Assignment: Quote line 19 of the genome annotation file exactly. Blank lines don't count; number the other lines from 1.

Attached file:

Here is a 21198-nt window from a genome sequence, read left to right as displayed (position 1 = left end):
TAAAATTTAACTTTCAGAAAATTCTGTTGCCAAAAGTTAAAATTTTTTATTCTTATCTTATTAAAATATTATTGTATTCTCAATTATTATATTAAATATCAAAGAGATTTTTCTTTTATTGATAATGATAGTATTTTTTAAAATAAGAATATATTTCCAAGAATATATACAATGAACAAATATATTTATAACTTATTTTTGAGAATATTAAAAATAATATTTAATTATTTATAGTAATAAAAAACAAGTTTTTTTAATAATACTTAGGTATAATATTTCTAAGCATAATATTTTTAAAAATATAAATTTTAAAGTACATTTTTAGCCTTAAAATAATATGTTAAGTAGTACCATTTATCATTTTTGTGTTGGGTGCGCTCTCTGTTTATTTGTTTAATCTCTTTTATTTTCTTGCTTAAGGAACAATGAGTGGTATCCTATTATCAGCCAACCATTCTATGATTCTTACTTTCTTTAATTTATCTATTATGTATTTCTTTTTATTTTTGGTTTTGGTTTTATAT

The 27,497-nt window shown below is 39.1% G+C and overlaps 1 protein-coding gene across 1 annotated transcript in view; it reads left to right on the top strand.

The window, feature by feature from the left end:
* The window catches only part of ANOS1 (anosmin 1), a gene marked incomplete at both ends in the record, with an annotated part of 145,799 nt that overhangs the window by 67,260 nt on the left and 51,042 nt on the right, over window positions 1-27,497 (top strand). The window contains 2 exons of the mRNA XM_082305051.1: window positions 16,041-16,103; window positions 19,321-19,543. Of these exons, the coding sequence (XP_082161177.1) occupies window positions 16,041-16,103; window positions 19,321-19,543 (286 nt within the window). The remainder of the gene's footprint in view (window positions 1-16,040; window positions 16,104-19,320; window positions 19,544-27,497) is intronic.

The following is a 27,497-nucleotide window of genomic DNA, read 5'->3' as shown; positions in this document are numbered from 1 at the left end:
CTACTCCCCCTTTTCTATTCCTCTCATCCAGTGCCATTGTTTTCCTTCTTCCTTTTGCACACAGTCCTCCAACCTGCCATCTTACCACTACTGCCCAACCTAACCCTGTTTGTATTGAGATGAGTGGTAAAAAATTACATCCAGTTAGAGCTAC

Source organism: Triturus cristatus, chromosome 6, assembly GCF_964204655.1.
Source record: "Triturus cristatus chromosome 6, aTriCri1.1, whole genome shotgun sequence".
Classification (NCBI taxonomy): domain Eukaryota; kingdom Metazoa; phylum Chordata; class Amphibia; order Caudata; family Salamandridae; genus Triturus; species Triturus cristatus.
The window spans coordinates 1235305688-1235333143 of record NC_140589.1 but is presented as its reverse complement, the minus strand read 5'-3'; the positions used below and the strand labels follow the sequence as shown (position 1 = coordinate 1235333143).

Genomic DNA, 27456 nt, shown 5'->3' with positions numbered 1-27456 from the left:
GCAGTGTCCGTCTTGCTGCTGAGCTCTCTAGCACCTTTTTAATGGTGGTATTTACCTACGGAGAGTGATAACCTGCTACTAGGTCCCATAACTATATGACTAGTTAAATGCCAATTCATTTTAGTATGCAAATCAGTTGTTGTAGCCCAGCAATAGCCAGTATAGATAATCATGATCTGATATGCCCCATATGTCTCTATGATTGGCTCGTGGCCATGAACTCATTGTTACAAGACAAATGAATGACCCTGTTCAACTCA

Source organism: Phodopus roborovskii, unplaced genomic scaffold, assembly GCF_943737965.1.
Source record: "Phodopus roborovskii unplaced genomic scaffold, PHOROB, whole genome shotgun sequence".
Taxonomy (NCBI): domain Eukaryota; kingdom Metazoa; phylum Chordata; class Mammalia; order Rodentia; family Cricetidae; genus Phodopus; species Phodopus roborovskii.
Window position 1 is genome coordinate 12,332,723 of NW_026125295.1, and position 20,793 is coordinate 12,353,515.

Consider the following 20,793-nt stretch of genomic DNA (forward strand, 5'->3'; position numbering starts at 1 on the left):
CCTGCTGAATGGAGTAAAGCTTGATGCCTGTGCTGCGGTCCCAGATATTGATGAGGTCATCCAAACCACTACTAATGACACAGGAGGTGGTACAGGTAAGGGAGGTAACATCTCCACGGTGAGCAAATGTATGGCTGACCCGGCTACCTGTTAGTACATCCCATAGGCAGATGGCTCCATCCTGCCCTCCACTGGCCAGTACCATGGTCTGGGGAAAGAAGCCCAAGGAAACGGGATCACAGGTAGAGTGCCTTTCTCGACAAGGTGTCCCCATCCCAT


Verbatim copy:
CCTGCTGAATGGAGTAAAGCTTGATGCCTGTGCTGCGGTCCCAGATATTGATGAGGTCATCCAAACCACTACTAATGACACAGGAGGTGGTACAGGTAAGGGAGGTAACATCTCCACGGTGAGCAAATGTATGGCTGACCCGGCTACCTGTTAGTACATCCCATAGGCAGATGGCTCCATCCTGCCCTCCACTGGCCAGTACCATGGTCTGGGGAAAGAAGCCCAAGGAAACGGGATCACAGGTAGAGTGCCTTTCTCGACAAGGTGTCCCCATCCCAT